Don't check the comments if you don't want to be spoiled.

Monday, March 10, 2008


Willow: So why is this happening?
Giles: Billy.
Xander: Well, that explanation was shorter than usual. It's Billy!

Ben says:

Wow. This is a classic Buffy standalone, and really a great example of what the early seasons are all about.

A mysterious young boy appears and suddenly everyone's nightmares start coming true.

Simple idea, but it's used here to great effect. Wheden and Greenwalt explore some of the absolute archetypal teenage (and indeed adult) nightmare scenarios: forgetting the history test, turning up to class naked, fear of spiders, fear of clowns, fear of turning up to sing soprano and not knowing the words (or how to sing). There's barely a stone of subconscious paranoia left unturned and there are some great laughs along the way.

But like the best Buffy episodes, this one pulls the rug out from under us, and it gets really dark and sinister, with the gradual revelations regarding Billy's attack, as well as the escalating danger to the others. The moment where Giles encounters Buffy's grave is movingly done, and the finale with the "Lucky nineteen" thing still chills me. It's here that Buffy does what it does best; provides an intersection between the comfort of the fantastic and the horror of real life.

One of the highlights of season 1 for my money, it gets five Singing Willows.

Thursday, March 6, 2008

Talent Show

Buffy: Could I have a little support here? I'm not just some crazy person. I'm the slayer!
Xander: The dummy slayer? (awkard silence) There's nothing funny about that.

Ben says:

Okay, let's say this up front. Buffy is right: Ventriloquist dummies are creepy. Any episode with a live puppet who has some kind of control over its master is already several steps ahead in the spooky stakes. Poor old Morgan does such a good job or portraying the fear and confusion created by Sid's life, it's impossible not to feel the freakiness.

This isn't just a scary episode, it's also one of the funniest so far. Any episode that opens with Cordelia singing The Greatest Love of All is gonna have to work hard to top that, but there are some classic lines in this episode. My favourite:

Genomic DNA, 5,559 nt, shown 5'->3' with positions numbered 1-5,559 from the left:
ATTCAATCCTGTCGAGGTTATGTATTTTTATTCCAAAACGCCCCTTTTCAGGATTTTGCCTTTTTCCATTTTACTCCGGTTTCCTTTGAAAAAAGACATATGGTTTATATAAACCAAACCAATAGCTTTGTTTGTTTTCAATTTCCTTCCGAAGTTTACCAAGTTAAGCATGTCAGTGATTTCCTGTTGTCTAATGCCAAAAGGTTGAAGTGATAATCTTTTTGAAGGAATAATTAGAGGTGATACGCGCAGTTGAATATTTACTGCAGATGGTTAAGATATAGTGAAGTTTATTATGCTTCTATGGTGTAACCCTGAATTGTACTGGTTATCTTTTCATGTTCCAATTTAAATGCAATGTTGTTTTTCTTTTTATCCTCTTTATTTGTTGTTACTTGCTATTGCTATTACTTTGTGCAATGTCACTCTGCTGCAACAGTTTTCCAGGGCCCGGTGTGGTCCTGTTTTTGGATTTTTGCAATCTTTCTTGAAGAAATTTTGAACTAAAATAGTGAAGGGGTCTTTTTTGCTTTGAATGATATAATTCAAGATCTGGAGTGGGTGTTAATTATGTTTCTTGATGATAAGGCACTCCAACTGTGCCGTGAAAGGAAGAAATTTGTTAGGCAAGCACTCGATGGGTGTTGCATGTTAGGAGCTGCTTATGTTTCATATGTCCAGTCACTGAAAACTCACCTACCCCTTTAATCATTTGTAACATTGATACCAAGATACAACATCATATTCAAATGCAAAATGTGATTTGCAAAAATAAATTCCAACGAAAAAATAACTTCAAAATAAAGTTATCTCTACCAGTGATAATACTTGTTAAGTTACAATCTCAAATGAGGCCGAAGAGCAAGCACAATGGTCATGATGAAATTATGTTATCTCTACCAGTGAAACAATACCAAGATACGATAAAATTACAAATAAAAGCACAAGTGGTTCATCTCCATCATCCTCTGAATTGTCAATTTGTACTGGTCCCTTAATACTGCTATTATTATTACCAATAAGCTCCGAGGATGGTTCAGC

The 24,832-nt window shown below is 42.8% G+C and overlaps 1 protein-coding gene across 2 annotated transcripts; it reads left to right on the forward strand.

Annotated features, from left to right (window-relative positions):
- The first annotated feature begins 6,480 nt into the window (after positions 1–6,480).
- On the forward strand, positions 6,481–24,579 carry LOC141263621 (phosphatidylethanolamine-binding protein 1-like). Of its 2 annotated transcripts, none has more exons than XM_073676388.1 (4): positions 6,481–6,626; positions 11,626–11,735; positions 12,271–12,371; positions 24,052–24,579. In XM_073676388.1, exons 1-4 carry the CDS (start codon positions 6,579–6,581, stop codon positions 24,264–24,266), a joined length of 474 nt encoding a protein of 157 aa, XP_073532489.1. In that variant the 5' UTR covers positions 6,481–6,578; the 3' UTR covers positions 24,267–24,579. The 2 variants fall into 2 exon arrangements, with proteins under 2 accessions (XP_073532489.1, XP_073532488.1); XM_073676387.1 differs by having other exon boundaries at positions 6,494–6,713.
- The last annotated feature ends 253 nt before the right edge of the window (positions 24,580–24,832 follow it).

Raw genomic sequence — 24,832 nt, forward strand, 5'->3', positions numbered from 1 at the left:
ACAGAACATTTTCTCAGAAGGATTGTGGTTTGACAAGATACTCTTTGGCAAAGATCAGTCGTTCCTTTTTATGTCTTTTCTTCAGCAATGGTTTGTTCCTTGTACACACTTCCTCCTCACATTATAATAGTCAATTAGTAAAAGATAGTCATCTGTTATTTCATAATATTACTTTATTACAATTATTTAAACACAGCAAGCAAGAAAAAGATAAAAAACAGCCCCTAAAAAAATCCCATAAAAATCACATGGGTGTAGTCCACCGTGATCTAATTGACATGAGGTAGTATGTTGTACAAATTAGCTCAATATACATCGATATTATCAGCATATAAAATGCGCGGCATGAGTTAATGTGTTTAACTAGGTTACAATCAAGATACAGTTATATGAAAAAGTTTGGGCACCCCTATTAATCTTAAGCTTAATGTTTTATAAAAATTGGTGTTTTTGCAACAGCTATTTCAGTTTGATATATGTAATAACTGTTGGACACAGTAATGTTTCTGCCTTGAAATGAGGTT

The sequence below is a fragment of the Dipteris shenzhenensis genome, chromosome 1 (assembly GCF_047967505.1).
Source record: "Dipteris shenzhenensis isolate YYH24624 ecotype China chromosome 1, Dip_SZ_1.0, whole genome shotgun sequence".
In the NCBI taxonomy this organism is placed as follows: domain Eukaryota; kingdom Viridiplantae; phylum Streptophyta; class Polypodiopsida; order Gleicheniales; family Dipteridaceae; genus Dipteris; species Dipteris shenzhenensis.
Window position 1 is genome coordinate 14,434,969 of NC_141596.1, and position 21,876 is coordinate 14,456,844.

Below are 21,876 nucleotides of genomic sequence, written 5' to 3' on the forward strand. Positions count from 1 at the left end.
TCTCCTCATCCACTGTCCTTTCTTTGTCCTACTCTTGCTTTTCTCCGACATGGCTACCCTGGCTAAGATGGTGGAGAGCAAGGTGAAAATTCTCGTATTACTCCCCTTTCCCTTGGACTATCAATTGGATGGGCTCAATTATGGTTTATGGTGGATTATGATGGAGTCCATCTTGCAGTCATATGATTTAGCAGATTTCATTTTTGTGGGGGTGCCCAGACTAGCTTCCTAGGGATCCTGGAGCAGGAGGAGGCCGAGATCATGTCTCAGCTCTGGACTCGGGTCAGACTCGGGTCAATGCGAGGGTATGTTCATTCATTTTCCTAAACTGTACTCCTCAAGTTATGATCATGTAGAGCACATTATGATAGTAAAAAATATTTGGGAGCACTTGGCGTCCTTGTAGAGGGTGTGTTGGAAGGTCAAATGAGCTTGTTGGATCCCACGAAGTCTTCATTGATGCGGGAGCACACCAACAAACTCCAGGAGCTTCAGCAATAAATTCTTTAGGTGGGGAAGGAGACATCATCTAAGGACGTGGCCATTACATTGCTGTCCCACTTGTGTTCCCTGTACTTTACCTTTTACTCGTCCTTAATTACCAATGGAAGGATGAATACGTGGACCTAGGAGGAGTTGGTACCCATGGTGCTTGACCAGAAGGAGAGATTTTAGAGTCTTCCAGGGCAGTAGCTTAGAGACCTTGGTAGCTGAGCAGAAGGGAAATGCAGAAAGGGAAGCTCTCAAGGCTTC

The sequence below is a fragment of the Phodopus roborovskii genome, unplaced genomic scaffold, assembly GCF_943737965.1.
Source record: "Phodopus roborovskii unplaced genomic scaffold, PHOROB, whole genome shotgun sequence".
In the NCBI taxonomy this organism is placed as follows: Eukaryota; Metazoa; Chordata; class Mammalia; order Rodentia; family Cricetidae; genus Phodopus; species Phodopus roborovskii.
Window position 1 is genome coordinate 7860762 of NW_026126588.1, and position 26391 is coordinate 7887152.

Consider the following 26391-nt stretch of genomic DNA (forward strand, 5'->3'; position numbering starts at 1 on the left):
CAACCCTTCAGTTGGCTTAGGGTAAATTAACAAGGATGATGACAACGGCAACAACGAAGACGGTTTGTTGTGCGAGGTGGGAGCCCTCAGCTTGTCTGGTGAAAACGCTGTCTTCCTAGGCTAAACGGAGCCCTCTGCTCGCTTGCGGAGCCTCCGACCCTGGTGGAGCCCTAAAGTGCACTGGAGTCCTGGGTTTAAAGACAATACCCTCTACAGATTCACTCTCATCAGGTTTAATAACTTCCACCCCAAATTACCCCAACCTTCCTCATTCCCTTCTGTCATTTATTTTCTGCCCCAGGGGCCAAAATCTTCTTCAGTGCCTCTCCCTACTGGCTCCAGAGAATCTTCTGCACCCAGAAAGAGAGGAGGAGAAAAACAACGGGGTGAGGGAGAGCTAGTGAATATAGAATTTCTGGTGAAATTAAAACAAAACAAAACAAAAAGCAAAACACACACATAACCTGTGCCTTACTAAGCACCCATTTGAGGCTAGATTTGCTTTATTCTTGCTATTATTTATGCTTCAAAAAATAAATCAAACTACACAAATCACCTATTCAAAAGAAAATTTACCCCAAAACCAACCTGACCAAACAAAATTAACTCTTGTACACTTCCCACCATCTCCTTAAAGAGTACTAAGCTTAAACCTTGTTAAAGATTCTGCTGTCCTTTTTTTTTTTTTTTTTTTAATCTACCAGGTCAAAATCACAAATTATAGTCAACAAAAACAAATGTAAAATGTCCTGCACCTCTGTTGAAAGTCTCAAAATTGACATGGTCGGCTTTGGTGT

Willow: It could be anyone! It could be me. It's not, though.

And Giles's facial expressions during the auditions alone are worth watching the entire episode for.

We also meet Principal Snyder for the first time, and what a fantastic first episode he gets, describing his predecessor's attitude as "The kind of wooly-headed liberal thinking that leads to being eaten". This is just one of many awesome lines that Snyder gets. There is also something undeniably sinister about him here. He is set up quite clearly as a fearsome and unpleasant force at the school, and a thorn in Buffy's side.

There are a few clever twists, and we get to see Giles in danger again, which always raises the stakes (Giles or Willow in danger = Ben on edge of seat). And Sarah Michelle Gellar manages to create poignancy out of a scene with a plastic doll... I am actually realising more so this time around than the first time I watched, what a fantastic actress she is.

And I love the ending. "I don't get it. What is it, avant garde?" followed by a very funny rendition of Oedipus the King.

What's not to like about this episode really?

I give it four spooky dummies.


Is anyone out there a fan of Stephanie Meyers' Twilight series?

I just finished Twilight and would love to debrief!

Tuesday, March 4, 2008

Shiny 2008 Writing Competition Form

Below you can find the form for entry to the Shiny Writing Competition for 2008. Contact the Shiny editors if you have any problems with it or you can't email this into us - for postal or fax information --

I Robot You Jane

Alisa says:

The final scene of this episode pretty much sums up what I love about it:

Willow: "Malcolm. Moloch. Whatever he's called. The one boy that's really liked me and he's a demon robot. What does that say about me?"
Buffy: "Doesn't say anything about you."
Willow: "I mean, I thought I was really falling..."
Buffy: "Hey, did you forget? The one boy I've had the hots for since I moved here? Turned out to be a vampire."
Xander: "Right, and the teacher I had a crush on? Giant preying mantis."
Willow: "That's true."
Xander: "That's life on the Hellmouth."
Buffy: "Let's face it. None of us are ever gonna have a happy, normal relationship."
Xander: "We're doomed!"
Willow: "Yeah!"
(everyone laughs then everyone goes silent)


And that's kinda what Buffy is all about really - the awkwardness of high school, and well, my life, where nothing ever seems to come off just right and everybody else is having the life that you kinda want.

But for me, the main plot is a side issue. I feel bad for Willow that this is the most attention she's ever received from a boy and that maybe that is the reason she is so easily caught off guard by this demon. But ... the rest of this plot is kinda ... yawn ... after the first time you see it.

To me, this episode is all about Miss Calendar! Who rocks! It's about time that another adult joins the circle - it was getting a bit creepy with Giles hanging out mainly with our trio in all his spare time. Surely he needs adult conversation once in a while? Like, about taxes or whatever. And the coolest scene is where he gets up the courage to stammer "there's a demon in the internet" and she calmly looks back, unblinking, and replies "I know". Plus, she's kinda hot.